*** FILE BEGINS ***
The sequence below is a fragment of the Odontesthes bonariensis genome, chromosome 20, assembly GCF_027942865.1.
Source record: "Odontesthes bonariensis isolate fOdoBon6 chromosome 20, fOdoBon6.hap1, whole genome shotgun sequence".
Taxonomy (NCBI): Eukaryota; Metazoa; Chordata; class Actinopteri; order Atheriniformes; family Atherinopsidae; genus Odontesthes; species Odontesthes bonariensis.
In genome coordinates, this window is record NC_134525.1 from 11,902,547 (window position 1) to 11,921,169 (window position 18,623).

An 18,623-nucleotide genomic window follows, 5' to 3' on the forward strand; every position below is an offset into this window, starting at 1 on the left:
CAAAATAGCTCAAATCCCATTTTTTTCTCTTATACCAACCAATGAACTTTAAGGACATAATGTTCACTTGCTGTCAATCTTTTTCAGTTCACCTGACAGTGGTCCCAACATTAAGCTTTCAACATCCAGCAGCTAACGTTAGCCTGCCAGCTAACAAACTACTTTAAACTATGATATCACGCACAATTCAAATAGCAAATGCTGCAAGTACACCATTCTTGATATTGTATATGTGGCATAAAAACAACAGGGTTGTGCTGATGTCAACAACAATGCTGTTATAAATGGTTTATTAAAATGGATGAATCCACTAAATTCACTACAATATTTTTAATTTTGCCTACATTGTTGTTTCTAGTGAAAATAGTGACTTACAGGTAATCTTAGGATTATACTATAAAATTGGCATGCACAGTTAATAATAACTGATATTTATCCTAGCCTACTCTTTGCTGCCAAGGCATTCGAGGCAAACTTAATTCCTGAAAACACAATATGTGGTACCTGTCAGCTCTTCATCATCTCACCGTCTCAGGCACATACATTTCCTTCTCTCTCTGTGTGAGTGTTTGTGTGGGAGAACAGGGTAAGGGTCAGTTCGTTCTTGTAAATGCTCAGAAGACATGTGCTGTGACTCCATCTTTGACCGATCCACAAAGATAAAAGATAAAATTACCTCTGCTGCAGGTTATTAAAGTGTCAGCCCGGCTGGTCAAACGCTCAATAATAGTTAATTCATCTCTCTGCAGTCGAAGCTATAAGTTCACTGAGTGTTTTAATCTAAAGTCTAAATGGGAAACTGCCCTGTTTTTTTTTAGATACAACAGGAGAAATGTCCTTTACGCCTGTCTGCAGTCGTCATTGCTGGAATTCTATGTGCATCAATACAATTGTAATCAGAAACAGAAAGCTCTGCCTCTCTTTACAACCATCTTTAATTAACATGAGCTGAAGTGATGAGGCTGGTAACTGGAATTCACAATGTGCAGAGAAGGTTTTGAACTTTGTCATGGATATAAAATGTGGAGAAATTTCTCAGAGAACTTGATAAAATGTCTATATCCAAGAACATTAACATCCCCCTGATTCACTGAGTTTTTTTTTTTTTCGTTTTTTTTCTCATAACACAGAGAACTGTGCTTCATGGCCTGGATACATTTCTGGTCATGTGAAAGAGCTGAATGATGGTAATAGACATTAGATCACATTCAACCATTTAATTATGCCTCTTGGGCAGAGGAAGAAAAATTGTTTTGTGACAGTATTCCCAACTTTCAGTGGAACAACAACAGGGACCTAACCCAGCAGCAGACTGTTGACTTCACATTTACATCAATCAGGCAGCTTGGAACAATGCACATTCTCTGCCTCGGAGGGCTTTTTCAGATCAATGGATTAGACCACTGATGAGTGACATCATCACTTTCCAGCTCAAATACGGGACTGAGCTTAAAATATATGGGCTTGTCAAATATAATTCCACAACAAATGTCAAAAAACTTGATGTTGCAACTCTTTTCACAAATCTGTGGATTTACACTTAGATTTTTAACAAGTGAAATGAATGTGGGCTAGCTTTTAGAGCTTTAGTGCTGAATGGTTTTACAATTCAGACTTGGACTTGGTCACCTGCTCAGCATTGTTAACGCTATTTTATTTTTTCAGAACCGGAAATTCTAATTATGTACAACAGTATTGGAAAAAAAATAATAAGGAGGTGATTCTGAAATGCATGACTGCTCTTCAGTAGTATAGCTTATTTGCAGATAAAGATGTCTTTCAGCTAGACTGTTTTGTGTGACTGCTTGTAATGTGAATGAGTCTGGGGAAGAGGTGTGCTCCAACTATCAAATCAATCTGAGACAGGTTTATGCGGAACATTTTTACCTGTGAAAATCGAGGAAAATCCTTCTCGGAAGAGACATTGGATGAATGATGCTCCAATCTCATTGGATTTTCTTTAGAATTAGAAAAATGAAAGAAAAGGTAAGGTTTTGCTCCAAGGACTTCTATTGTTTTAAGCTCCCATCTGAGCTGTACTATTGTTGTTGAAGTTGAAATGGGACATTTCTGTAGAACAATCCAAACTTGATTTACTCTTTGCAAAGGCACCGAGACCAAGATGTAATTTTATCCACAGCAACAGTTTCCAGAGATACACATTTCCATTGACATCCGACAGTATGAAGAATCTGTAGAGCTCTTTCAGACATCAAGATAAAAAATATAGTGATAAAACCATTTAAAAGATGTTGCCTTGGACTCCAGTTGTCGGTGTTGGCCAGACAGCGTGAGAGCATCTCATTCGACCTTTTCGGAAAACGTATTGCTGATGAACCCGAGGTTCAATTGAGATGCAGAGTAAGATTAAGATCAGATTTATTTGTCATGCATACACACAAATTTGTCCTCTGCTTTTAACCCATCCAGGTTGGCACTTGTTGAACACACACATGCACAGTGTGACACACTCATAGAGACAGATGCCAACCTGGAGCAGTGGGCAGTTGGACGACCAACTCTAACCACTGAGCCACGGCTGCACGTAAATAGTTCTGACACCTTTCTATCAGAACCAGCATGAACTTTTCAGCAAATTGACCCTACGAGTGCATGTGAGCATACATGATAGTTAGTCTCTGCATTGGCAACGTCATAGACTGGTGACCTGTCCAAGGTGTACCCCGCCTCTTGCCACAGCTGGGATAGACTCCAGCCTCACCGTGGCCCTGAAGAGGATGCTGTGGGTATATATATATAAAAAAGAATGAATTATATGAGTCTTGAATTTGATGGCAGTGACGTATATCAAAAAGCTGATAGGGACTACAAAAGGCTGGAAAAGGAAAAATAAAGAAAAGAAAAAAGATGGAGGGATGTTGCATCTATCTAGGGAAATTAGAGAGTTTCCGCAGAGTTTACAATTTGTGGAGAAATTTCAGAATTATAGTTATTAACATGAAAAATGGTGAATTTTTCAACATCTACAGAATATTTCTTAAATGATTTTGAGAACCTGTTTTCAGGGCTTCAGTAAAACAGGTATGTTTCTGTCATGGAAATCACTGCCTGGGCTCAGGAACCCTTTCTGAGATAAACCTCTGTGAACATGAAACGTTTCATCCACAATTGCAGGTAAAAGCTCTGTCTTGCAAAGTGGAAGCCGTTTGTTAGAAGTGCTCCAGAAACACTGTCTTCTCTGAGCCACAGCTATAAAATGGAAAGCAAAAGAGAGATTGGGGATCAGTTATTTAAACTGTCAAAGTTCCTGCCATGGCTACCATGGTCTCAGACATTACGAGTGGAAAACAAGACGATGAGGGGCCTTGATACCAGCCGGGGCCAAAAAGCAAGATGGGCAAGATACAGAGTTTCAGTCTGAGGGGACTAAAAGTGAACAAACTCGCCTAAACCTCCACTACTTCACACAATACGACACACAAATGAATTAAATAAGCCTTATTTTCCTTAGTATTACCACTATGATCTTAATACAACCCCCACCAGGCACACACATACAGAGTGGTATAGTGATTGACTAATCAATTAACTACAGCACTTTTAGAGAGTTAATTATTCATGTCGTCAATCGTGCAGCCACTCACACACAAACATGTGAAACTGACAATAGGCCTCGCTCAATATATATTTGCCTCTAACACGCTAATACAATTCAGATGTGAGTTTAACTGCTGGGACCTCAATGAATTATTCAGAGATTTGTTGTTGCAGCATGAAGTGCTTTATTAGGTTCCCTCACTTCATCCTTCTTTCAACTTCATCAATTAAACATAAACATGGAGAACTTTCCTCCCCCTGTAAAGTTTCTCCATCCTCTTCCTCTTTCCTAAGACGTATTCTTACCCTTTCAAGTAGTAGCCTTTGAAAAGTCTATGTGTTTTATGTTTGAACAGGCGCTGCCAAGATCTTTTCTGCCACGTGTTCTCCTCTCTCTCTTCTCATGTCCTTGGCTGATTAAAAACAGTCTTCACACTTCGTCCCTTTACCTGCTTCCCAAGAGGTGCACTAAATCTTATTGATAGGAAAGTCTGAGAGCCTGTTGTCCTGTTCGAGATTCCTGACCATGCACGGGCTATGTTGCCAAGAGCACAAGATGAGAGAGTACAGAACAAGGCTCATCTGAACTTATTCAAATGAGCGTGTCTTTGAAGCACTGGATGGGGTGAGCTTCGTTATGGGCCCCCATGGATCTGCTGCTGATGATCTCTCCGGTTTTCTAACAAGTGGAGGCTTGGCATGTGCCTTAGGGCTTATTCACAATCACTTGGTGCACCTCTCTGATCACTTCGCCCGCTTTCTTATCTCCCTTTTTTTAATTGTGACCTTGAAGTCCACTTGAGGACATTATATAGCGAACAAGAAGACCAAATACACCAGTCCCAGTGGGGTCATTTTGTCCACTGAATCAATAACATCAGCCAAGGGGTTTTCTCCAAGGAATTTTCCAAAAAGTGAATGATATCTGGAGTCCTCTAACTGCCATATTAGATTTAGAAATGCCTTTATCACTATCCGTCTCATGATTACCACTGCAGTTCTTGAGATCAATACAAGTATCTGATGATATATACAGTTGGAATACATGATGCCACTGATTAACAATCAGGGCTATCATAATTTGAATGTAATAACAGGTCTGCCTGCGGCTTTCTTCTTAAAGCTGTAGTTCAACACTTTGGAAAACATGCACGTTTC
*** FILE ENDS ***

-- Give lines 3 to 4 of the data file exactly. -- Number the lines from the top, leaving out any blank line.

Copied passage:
Taxonomy (NCBI): Eukaryota; Metazoa; Chordata; class Actinopteri; order Atheriniformes; family Atherinopsidae; genus Odontesthes; species Odontesthes bonariensis.
In genome coordinates, this window is record NC_134525.1 from 11,902,547 (window position 1) to 11,921,169 (window position 18,623).